Hundreds of Santa Barbarans will participate in a 24-hour relay this weekend to raise funds for cancer research.
Relay For Life, the 24-hour walk-a-thon that annually benefits the American Cancer Society, will take place this Saturday and Sunday drawing some 72 teams – roughly 750 participants – to UCSB’s track, said Monique Walker, UCSB 2007 Relay For Life event planner and fourth-year communication major.
The relay will commence with a ceremony and close with an evening “survivors lap” where all participants take a final stride around the track. At nighttime, participants will honor the lives of cancer survivors and commemorate those who have passed with the “Ceremony of Hope,” lighting luminaria or candles inside sand-filled paper bags.
Naked Voices, Brothas From Otha Mothas, DJ Davis, Natural Incense and Exit 86 will perform in addition to the myriad of activities throughout the relay including a midnight dance.
Captain of the team “Find a Cure,” Lori Nigam, a forth-year psychology major, said she is optimistic about the effect the relay has on community members and the lives the collected money will benefit. Nigam heads the leading team for UCSB, which has already raised just over $9,000.
“Relay for Life seems like a fun way to raise money for cancer,” Nigam said. “It gets the community involved and allows people to come together to talk about their experiences with cancer.”
Walker said UCSB plans to raise approximately $75,000 this year, surpassing last year’s $62,000. Thus far, Walker said participants have already accumulated $60,000 through team fundraising efforts.
UCSB Relay for Life Event Planner Jaimie Thomas, a second-year political science major, said the 72 separate teams consist of individuals of different walks of life, from UCSB campus organizations to local businesses.
“This relay has teams made from clubs, greek life, religious organizations, academic departments and businesses,” Thomas said. “I can’t think of another event that combines so many aspects of our university. It displays such a strong sense of community that I don’t think many people realize we have here.”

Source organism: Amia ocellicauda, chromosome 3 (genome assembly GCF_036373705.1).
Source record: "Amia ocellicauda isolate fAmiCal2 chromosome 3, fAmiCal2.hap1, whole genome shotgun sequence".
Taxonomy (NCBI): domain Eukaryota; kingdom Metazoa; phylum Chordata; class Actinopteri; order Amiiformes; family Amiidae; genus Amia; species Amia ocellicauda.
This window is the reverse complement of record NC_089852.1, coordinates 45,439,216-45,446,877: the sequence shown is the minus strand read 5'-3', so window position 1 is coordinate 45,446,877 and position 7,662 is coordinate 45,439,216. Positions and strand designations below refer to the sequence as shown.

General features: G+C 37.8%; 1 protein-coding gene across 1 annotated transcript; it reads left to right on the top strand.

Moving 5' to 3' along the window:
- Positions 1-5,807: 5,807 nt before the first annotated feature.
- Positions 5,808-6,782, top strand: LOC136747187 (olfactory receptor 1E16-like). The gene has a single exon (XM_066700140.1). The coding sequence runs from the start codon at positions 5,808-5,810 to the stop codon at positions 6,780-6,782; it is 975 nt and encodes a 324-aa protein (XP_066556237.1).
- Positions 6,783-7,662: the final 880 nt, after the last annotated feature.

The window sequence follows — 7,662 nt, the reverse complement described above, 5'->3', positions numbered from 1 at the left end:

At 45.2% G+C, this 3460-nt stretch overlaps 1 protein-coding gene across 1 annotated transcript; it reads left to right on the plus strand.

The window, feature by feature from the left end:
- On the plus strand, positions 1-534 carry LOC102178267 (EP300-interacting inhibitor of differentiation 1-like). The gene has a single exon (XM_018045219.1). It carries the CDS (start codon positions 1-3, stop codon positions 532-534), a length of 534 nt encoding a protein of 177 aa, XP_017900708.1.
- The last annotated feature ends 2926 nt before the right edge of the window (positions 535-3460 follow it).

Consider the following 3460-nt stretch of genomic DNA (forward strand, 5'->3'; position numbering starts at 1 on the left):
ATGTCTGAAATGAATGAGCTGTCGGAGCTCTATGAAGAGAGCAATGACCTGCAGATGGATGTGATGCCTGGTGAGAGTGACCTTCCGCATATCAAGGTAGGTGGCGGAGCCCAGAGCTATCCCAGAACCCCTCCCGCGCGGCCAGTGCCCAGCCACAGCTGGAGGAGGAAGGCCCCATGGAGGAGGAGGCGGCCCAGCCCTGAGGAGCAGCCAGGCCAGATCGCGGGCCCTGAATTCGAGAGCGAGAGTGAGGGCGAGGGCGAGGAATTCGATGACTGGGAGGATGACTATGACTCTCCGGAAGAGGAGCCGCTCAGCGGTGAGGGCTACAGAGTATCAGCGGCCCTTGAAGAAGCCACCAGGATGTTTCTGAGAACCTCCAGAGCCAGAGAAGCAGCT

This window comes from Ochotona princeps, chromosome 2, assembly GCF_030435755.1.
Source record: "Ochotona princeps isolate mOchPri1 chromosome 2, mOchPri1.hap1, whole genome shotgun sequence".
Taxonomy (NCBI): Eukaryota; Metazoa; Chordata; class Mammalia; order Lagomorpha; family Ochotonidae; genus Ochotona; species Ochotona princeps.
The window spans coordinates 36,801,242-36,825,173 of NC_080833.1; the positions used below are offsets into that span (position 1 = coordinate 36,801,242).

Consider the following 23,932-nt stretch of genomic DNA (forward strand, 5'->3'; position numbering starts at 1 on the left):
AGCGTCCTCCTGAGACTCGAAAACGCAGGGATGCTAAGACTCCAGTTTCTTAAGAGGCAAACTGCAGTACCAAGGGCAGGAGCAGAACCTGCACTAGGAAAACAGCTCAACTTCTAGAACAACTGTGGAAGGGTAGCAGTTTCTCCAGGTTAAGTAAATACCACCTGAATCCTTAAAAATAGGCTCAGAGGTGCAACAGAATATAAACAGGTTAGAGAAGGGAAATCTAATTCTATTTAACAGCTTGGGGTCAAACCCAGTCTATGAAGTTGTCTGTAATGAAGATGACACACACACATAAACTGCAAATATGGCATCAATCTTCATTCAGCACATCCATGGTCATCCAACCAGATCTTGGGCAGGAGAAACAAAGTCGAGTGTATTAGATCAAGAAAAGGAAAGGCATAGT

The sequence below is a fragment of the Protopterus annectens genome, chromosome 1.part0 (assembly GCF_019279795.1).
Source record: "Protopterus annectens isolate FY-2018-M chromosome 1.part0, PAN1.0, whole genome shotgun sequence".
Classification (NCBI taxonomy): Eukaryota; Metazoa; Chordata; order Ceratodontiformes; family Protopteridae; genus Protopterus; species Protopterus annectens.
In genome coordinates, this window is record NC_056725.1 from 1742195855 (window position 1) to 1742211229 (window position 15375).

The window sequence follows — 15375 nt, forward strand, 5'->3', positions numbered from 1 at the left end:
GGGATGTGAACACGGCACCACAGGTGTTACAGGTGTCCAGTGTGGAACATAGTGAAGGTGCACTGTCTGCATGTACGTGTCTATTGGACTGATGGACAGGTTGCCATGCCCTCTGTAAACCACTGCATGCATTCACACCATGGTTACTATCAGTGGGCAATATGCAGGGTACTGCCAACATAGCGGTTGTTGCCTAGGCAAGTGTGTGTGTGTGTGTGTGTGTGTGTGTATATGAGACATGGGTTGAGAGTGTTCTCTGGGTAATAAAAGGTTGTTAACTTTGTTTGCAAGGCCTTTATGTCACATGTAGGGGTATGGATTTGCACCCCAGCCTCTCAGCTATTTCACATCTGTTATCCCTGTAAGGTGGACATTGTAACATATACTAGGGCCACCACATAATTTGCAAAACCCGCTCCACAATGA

She also said that 90 percent of every dollar raised last year went to the American Cancer Society.
Meanwhile, Bee-Oh Kim, a fourth-year film & media studies major and member of UCSB’s Triathlon Team, said he plans to walk the entire race by himself. Kim said he hopes to raise $2,000 through his contribution to the relay.
“I’ll be running really, really slow trying to make 100 miles at a very slow pace,” Kim said. “I’ve done all night runs, starting at 10 p.m. finishing up the next day at 5 or 7 in the morning. I know how it feels and you just kind of have to push through it.”
Kim also said he hopes that through his contribution he can motivate others to partake in the relay and make donations.
“I want to spend 24 hours of my day to experience just a little portion of pain [that cancer patients feel],” Kim said. “I want to make them feel that I care, so I sacrifice 24 hours of my day to let them know hope is possible. Anything is possible.”
Planning for the relay takes place months prior to the actual date. In November, Relay For Life event coordinators gather to plan organization, staffing teams, advertising and fundraising, Thomas said.
“It’s an amazing amount of work and dedication that goes into planning such a huge event and we could not do it without the help of our committee members,” Thomas said. “We are really proud of the fact that we spend so little money actually putting on the event. The Isla Vista community is so generous that we have actually received donations for much of the items we needed to make this event a success.”